In the past, neither hospitals nor practicing physicians were accustomed to being measured and judged. Aside from periodic inspections by the Joint Commission (for which they had years of notice and on which failures were rare), hospitals did not publicly report their quality data, and payment was based on volume, not performance.
Physicians endured an orgy of judgment during their formative years – in high school, college, medical school, and in residency and fellowship. But then it stopped, or at least it used to. At the tender age of 29 and having passed “the boards,” I remember the feeling of relief knowing that my professional work would never again be subject to the judgment of others.
In the past few years, all of that has changed, as society has found our healthcare “product” wanting and determined that the best way to spark improvement is to measure us, to report the measures publicly, and to pay differentially based on these measures. The strategy is sound, even if the measures are often not.
I’ve been getting emails about the NY Times piece and my quotation that the penalties for readmissions are “crazy”. Its worth thinking about why the ACA gets hospital penalties on readmissions wrong, what we might do to fix it – and where our priorities should be.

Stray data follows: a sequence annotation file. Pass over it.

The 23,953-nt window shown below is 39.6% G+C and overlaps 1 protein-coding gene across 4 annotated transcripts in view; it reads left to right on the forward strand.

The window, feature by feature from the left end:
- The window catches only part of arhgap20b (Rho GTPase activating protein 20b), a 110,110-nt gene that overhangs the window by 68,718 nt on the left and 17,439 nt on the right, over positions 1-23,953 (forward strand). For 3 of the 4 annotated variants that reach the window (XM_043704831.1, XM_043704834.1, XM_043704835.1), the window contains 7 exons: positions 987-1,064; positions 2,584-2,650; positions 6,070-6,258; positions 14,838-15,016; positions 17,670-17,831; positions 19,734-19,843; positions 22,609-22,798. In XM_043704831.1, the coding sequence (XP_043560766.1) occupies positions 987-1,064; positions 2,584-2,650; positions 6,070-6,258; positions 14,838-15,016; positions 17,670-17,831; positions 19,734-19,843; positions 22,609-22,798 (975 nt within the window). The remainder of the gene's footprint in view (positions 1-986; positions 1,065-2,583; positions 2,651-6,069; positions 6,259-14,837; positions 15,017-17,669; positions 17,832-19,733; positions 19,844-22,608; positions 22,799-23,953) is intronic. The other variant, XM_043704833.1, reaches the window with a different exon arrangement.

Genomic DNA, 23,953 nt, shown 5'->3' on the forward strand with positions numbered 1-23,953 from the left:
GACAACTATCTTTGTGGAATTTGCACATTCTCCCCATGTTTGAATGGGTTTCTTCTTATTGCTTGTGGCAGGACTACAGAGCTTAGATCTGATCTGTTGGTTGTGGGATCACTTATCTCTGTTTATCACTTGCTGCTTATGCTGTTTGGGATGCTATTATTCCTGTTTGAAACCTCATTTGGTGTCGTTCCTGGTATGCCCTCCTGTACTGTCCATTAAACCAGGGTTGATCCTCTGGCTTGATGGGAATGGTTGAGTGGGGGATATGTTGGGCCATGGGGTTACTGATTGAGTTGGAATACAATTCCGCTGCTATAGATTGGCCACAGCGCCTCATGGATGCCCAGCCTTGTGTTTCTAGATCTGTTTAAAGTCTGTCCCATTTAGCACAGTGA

A year ago, on a Saturday morning, I saw Mr. “Johnson” who was in the hospital with a pneumonia. He was still breathing hard but tried to convince me that he was “better” and ready to go home. I looked at his oxygenation level, which was borderline, and suggested he needed another couple of days in the hospital. He looked crestfallen. After a little prodding, he told me why he was anxious to go home: his son, who had been serving in the Army in Afghanistan, was visiting for the weekend. He hadn’t seen his son in a year and probably wouldn’t again for another year. Mr. Johnson wanted to spend the weekend with his kid.
I remember sitting at his bedside, worrying that if we sent him home, there was a good chance he would need to come back. Despite my worries, I knew I needed to do what was right by him. I made clear that although he was not ready to go home, I was willing to send him home if we could make a deal. He would have to call me multiple times over the weekend and be seen by someone on Monday. Because it was Saturday, it was hard to arrange all the services he needed, but I got him a tank of oxygen to go home with, changed his antibiotics so he could be on an oral regimen (as opposed to IV) and arranged a Monday morning follow-up. I also gave him my cell number and told him to call me regularly.